A good-looking handset, which is reminiscent of the BlackBerry Pearl.
The menus are easy to navigate and the QWERTY keypad and predictive texting is handy for emails. Unfortunately, the touch-based controller is inefficient and lets the handset down.
The HP iPAQ Voice Messenger has some really handy hardware features, but with no touch-screen and a poor controller, we were left expecting more.
Connectivity is pretty fast, and it is possible to add some extra software. There is no front-facing camera for video calling, though.
The battery life is adequate, especially for a phone that is packed with features.
A great little handset that is ultimately let down by its poor performing D-pad.
Review by Sunetra Chakravati,12/12/2011 3:54:35 PM
Look and feel
Ease of use
Tidy design and good keyboard.
Poor optical controller.
For anyone who has been following Windows Mobile over the years, Hewlett Packard needs no introduction. The manufacturer has come up with many devices, some laudable, some less so. But its first foray into Windows Mobile smartphones was the predecessor to this current handset, the iPAQ Data Messenger.
With the second generation non-touch-screen iPAQ Voice Messenger, Hewlett Packard comes close to greatness, but there is one serious flaw that does a lot of damage.
Hewlett Packard’s latest attempt to come up with a Windows Mobile candybar style smartphone that is good for data communications, arguably imitates the top manufacturer in this respect, RIM. The iPAQ Voice Messenger has a keyboard that comprises of four rows of five keys. Many of these keys offer two QWERTY characters per key, a system reminiscent of the BlackBerry Pearl. There is also a predictive text entry system to help with speedy data input.
There are a couple of great hardware features on the iPAQ Voice Messenger. Sitting on the top of the phone is a slider button that turns the ringer on and off. This addition is much more useful than having to keep changing the profile, so it might actually get used when it should.
There is also a key lock on the left side of the casing, which we found useful. Digging a bit deeper, we came across a handy feature; you can reply to an email with a voice note. This is really easy to do – a lot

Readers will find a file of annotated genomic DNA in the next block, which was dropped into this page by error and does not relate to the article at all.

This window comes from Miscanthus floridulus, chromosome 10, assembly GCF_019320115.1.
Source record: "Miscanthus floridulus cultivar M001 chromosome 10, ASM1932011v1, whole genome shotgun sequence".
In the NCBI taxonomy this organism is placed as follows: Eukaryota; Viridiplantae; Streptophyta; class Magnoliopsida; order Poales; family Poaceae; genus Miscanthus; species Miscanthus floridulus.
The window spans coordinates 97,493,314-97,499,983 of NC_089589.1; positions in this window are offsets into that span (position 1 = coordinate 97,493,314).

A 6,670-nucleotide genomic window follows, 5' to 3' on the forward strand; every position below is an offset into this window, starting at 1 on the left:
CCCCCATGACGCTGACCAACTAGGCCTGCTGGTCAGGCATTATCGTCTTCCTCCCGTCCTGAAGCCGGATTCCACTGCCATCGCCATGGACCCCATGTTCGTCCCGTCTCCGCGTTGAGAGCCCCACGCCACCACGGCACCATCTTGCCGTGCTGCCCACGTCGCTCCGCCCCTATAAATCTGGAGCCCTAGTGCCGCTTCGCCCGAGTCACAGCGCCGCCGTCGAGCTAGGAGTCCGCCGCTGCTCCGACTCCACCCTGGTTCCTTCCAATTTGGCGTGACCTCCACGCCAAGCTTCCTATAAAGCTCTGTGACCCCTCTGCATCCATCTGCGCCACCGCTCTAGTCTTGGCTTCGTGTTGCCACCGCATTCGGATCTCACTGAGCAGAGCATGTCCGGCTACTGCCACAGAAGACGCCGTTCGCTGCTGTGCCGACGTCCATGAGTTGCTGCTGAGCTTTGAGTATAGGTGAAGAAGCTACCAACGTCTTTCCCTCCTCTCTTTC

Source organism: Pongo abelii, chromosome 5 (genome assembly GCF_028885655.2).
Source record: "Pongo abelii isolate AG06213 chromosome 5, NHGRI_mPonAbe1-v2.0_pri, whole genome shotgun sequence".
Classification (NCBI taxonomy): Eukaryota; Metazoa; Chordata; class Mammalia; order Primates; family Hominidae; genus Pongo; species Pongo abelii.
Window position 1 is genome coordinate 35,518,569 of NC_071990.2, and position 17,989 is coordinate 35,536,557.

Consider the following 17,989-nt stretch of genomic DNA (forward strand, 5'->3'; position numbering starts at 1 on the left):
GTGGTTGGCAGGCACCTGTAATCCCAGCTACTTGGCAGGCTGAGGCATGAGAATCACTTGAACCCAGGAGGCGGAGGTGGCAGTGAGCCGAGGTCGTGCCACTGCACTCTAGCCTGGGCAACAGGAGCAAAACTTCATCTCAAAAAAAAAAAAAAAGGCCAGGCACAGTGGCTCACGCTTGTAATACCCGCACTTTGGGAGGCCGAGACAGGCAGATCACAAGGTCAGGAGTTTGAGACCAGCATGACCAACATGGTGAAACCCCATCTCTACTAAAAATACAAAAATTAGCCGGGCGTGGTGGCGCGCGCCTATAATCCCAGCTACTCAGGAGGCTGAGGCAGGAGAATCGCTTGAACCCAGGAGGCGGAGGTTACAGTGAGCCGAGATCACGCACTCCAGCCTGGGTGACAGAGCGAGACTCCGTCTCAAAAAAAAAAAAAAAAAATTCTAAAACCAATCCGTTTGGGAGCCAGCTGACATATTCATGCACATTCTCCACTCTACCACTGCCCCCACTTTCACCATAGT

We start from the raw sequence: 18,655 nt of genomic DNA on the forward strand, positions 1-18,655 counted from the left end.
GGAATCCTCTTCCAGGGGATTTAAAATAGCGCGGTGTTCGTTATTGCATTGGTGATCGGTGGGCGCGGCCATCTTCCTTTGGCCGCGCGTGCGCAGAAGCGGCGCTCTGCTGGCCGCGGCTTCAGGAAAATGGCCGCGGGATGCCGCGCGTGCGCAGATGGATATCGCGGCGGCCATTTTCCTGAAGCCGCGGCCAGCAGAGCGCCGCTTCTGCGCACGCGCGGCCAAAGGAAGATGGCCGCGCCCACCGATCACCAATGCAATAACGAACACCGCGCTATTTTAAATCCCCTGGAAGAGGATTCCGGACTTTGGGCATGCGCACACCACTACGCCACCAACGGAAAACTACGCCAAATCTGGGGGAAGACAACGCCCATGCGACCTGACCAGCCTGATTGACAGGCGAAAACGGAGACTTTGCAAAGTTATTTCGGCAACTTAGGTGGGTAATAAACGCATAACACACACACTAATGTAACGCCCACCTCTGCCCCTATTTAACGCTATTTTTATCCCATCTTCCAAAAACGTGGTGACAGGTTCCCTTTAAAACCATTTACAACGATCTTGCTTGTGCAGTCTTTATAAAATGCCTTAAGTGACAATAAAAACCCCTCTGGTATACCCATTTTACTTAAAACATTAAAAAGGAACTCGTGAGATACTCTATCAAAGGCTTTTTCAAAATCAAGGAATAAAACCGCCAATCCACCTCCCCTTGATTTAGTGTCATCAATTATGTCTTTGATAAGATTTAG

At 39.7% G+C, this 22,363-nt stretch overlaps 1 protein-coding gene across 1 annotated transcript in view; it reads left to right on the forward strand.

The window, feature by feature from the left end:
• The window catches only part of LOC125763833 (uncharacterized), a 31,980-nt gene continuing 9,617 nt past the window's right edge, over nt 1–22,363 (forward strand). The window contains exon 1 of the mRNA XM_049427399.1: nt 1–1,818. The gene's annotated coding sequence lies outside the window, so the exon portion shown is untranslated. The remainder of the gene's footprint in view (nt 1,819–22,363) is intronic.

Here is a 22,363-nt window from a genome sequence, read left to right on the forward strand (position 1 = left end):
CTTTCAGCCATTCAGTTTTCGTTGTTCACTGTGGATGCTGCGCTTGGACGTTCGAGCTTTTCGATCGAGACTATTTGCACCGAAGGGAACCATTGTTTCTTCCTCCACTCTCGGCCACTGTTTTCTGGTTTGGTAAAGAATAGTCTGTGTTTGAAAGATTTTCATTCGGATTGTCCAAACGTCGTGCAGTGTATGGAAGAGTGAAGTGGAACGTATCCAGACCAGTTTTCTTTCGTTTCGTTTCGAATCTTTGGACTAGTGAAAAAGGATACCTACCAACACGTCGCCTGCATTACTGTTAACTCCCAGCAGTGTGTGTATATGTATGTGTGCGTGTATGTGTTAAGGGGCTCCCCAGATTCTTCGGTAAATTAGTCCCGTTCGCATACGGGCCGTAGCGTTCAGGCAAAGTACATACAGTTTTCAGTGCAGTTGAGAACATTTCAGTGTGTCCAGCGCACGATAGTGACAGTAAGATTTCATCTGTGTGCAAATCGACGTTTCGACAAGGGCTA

easier than tapping out a response, actually – and we’ve seen it before from Hewlett Packard. Nice.
We mentioned that ‘one serious flaw does a lot of damage’, and there is one with the iPAQ Voice Messenger. Every smartphone needs a D-pad of some sort. In a non-touch-screen handset like this one, it is a vital component and it has to be well designed and user friendly.
In this case, the manufacturer has chosen a touch based controller. Slightly concave and with a press-to-select feature, the idea is that you pass a finger or your thumb pad over the controller to move around.
It sounds simple in principle, but we found it very difficult to get to grips with in practice. It just wasn’t responsive enough, and was therefore unreliable. Without a touch-screen you have to rely on it, and the fact that it is not well implemented is a deal breaker for us.
The Opera browser makes viewing webpages on the iPAQ Voice Messenger as pleasurable as it can be on the relatively small screen, and HSDPA connectivity helps speed things along nicely. It is a pity there is no front camera for two-way video calls, though. There’s Wi-Fi and a GPS antenna too, so you could add some third-party software for point to point sat nav.
Hewlett Packard has produced a great device with the iPAQ Voice Messenger; however, it is a shame that the handset is let down by a poor D-pad. As this is so unreliable, using the phone becomes a case of
trial and error rather than smooth as silk.